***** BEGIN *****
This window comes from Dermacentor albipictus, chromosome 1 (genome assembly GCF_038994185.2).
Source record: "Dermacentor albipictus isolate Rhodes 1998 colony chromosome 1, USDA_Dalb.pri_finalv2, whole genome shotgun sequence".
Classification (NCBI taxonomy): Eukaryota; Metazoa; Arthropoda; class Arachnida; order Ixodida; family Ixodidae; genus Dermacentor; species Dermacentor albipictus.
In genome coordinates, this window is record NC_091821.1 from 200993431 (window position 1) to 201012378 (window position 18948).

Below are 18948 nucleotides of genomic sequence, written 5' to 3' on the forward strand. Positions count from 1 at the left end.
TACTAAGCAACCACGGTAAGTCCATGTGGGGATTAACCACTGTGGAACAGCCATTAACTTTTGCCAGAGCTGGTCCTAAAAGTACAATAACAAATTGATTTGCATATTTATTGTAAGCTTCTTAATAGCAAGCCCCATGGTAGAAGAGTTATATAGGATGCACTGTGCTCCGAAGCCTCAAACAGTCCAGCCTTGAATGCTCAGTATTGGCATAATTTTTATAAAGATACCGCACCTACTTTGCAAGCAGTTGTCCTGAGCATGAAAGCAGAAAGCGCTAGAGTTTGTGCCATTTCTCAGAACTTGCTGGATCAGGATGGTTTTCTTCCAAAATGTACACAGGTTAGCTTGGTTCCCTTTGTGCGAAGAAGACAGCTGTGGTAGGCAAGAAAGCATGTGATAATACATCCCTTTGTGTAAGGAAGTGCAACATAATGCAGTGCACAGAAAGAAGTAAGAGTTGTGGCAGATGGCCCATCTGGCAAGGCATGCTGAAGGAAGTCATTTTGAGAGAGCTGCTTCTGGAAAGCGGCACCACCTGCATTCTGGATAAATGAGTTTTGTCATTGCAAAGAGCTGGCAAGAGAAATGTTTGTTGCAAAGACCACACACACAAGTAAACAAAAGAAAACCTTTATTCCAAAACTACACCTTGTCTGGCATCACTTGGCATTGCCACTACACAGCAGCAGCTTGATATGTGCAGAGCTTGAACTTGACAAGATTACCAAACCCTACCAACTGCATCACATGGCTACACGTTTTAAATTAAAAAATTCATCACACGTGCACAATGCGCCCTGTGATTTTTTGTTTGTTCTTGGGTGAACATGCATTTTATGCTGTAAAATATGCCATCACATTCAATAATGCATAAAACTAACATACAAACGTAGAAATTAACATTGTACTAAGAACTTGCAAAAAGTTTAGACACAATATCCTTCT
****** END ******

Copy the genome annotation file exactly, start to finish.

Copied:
This window comes from Dermacentor albipictus, chromosome 1 (genome assembly GCF_038994185.2).
Source record: "Dermacentor albipictus isolate Rhodes 1998 colony chromosome 1, USDA_Dalb.pri_finalv2, whole genome shotgun sequence".
Classification (NCBI taxonomy): Eukaryota; Metazoa; Arthropoda; class Arachnida; order Ixodida; family Ixodidae; genus Dermacentor; species Dermacentor albipictus.
In genome coordinates, this window is record NC_091821.1 from 200993431 (window position 1) to 201012378 (window position 18948).

Below are 18948 nucleotides of genomic sequence, written 5' to 3' on the forward strand. Positions count from 1 at the left end.
TACTAAGCAACCACGGTAAGTCCATGTGGGGATTAACCACTGTGGAACAGCCATTAACTTTTGCCAGAGCTGGTCCTAAAAGTACAATAACAAATTGATTTGCATATTTATTGTAAGCTTCTTAATAGCAAGCCCCATGGTAGAAGAGTTATATAGGATGCACTGTGCTCCGAAGCCTCAAACAGTCCAGCCTTGAATGCTCAGTATTGGCATAATTTTTATAAAGATACCGCACCTACTTTGCAAGCAGTTGTCCTGAGCATGAAAGCAGAAAGCGCTAGAGTTTGTGCCATTTCTCAGAACTTGCTGGATCAGGATGGTTTTCTTCCAAAATGTACACAGGTTAGCTTGGTTCCCTTTGTGCGAAGAAGACAGCTGTGGTAGGCAAGAAAGCATGTGATAATACATCCCTTTGTGTAAGGAAGTGCAACATAATGCAGTGCACAGAAAGAAGTAAGAGTTGTGGCAGATGGCCCATCTGGCAAGGCATGCTGAAGGAAGTCATTTTGAGAGAGCTGCTTCTGGAAAGCGGCACCACCTGCATTCTGGATAAATGAGTTTTGTCATTGCAAAGAGCTGGCAAGAGAAATGTTTGTTGCAAAGACCACACACACAAGTAAACAAAAGAAAACCTTTATTCCAAAACTACACCTTGTCTGGCATCACTTGGCATTGCCACTACACAGCAGCAGCTTGATATGTGCAGAGCTTGAACTTGACAAGATTACCAAACCCTACCAACTGCATCACATGGCTACACGTTTTAAATTAAAAAATTCATCACACGTGCACAATGCGCCCTGTGATTTTTTGTTTGTTCTTGGGTGAACATGCATTTTATGCTGTAAAATATGCCATCACATTCAATAATGCATAAAACTAACATACAAACGTAGAAATTAACATTGTACTAAGAACTTGCAAAAAGTTTAGACACAATATCCTTCT